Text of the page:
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Airlines are releasing results for November, but although planes are more full than last year and traffic continues to rise, even optimistic analysts are growing concerned that pricing power and profit margins will lag in 2004.

Continental Airlines

(CAL) - Get Caleres, Inc. Report

said late Monday that revenue passenger mile, or traffic, was up 8.7% annually during November, while the number of available seat miles, or capacity, increased by 0.7%. With traffic outpacing supply, the percentage of seats filled on every flight, known as load factor, rose to 75.3%, up from last year's 69.8%.

But while these fundamentals are moving in the right direction, there are signs that Continental -- and the rest of the industry -- is continuing to use discounts to drive demand and isn't showing much improvement in pricing. Indeed, Continental said that revenue per available seat mile, a key metric called RASM, increased between 4.5% and 5.5% during November, which disappointed many Wall Street analysts.

"Continental's November RASM

was modestly below our 6.5% to 7.0% estimate and despite this year's return of Thanksgiving Sunday into November, which we believe should have had a more pronounced positive effect on RASM," said Jamie Baker, analyst for J.P. Morgan, in a note. "To the extent that 'consensus' for Continental's November RASM exists, we expect others to be mildly disappointed."

Indeed, Continental missed RASM targets at a number of brokerage houses, like Credit Suisse First Boston, which expected growth between 9% to 11%. In reaction, CSFB analyst James Higgins said he would have to reassess the near-term prospects for airline stocks, a notable position given the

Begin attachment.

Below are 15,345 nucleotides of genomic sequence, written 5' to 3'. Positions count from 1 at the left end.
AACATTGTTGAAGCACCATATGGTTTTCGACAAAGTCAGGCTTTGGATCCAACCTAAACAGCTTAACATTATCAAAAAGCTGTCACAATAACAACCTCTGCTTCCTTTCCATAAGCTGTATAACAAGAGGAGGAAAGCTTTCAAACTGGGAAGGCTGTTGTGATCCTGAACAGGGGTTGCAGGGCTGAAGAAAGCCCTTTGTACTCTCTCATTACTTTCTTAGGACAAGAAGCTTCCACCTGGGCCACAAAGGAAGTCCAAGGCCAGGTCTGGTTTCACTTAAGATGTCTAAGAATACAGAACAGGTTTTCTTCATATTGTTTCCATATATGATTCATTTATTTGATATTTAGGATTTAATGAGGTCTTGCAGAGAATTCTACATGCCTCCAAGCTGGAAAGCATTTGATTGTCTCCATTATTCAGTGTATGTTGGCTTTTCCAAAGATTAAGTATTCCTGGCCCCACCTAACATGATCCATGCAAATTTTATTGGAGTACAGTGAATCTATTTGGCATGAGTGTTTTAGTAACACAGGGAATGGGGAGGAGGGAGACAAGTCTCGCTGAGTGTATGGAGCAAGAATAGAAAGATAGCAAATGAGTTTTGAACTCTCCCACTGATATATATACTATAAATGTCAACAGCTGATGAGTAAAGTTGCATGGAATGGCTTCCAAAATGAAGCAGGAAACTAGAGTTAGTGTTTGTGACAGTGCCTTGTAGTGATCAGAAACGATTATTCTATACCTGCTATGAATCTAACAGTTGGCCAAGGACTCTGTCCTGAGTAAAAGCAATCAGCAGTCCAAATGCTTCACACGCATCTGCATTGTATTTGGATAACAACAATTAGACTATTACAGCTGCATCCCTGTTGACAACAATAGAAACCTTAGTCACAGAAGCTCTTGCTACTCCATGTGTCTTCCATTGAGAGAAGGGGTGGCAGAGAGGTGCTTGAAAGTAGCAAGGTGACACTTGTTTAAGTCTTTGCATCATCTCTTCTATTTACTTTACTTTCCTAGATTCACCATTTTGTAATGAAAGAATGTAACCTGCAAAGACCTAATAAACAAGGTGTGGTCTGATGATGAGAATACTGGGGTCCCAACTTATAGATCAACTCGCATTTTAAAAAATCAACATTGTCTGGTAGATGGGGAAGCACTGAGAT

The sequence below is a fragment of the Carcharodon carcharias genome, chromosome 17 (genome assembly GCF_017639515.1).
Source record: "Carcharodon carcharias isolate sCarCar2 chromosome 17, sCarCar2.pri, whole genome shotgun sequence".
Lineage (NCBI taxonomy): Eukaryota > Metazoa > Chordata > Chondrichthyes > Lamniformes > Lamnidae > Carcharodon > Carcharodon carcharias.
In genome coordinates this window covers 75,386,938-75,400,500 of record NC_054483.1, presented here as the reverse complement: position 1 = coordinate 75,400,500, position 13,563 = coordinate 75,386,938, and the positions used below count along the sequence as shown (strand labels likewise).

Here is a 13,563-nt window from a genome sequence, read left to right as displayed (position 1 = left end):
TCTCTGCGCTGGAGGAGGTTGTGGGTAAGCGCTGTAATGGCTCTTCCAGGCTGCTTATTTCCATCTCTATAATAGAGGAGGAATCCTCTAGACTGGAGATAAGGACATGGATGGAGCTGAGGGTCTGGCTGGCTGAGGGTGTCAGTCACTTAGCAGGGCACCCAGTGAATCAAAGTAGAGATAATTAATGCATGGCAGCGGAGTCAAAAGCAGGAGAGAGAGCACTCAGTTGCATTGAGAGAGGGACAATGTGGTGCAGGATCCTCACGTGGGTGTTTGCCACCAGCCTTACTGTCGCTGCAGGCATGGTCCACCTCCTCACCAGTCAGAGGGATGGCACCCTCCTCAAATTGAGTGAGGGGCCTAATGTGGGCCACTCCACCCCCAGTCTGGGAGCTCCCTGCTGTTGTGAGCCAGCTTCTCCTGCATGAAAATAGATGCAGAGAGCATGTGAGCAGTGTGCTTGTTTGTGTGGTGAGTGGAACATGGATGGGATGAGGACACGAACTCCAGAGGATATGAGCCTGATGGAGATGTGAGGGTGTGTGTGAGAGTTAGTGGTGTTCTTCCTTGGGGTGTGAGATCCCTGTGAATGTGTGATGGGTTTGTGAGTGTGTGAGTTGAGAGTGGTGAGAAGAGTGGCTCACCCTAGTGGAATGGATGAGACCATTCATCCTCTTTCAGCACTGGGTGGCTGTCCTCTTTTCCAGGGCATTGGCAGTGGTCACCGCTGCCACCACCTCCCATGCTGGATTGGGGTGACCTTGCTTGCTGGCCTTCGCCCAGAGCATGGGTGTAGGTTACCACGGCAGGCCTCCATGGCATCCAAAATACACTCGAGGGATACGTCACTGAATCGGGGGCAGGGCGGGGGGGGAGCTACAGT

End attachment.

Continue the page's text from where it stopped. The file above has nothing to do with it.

recent rise of optimism by many analysts.

"We are disappointed in the apparent inability to improve pricing in a month that saw a significant period of holiday demand," said Higgins, in his note. "These results give us less confidence in our favorable near-term stance on airline stocks. We believe a near-term pullback in the shares is likely, and will reassess our view once the dust settles."

Will November Spawn a Monster?

Analysts also warned the weak November could be a bad omen for 2004. Morgan Stanley analyst William Greene warned that Continental could miss his fourth-quarter loss estimate of 80 cents if December's RASM doesn't show growth between 5% and 6%. And as CSFB's Higgins notes, with both low-cost and network carriers planning add back flights next year, Continental's results may indicate that pricing power will remain weak.

"With unit revenues no stronger than they were in November on only modestly more capacity, nothing in what we saw bolsters our confidence that 2004's estimated 7% to 8% capacity rise can be absorbed without significant price discounting," Higgins said.

Airline stocks dropped in reaction the November results. Continental was the biggest loser, falling 62 cents, or 3.3%, to $18.26, while

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Delta

(DAL) - Get Delta Air Lines, Inc. Report

fell 34 cents, or 2.7%, to $12.11.

Other Carriers Report

Other airlines also released November results, with

AMR

(AMR)

unit American Airlines announcing a 3% traffic increase over last year, vs. a capacity decrease of 1.6%, which boosted its load factor to 70.6%, up 3.1 percentage points. But international traffic was the real driver of American's traffic, which jumped 12% over November 2002, while domestic traffic actually fell 0.6%. AMR shares were off 19 cents, or 1.5%, to $12.73.

AirTran

(AAI)

, Delta's low-cost rival in Atlanta, continued to show rapid growth in November, announcing that traffic, capacity and the number of passengers enplaned hit record levels during the month. On a year-over-year basis, AirTran said traffic jumped 30.3% while capacity increased 22%, boosting load factor to 69.1%, up from last year's 69.1%. The company flew more than 972,000 passengers in November, which is a record. AirTran shares were down 10 cents, or 0.7%, to $14.50.

ExpressJet

(XJT)

, a regional carrier that flies as Continental Express and was once a unit of Continental, announced that traffic jumped 51.7% in November against a capacity increase of 36.4%, giving the carrier a load factor of 70.2%, a 7.1 percentage-point improvement from last year. ExpressJet was down 7 cents, or 0.4%, at $15.89.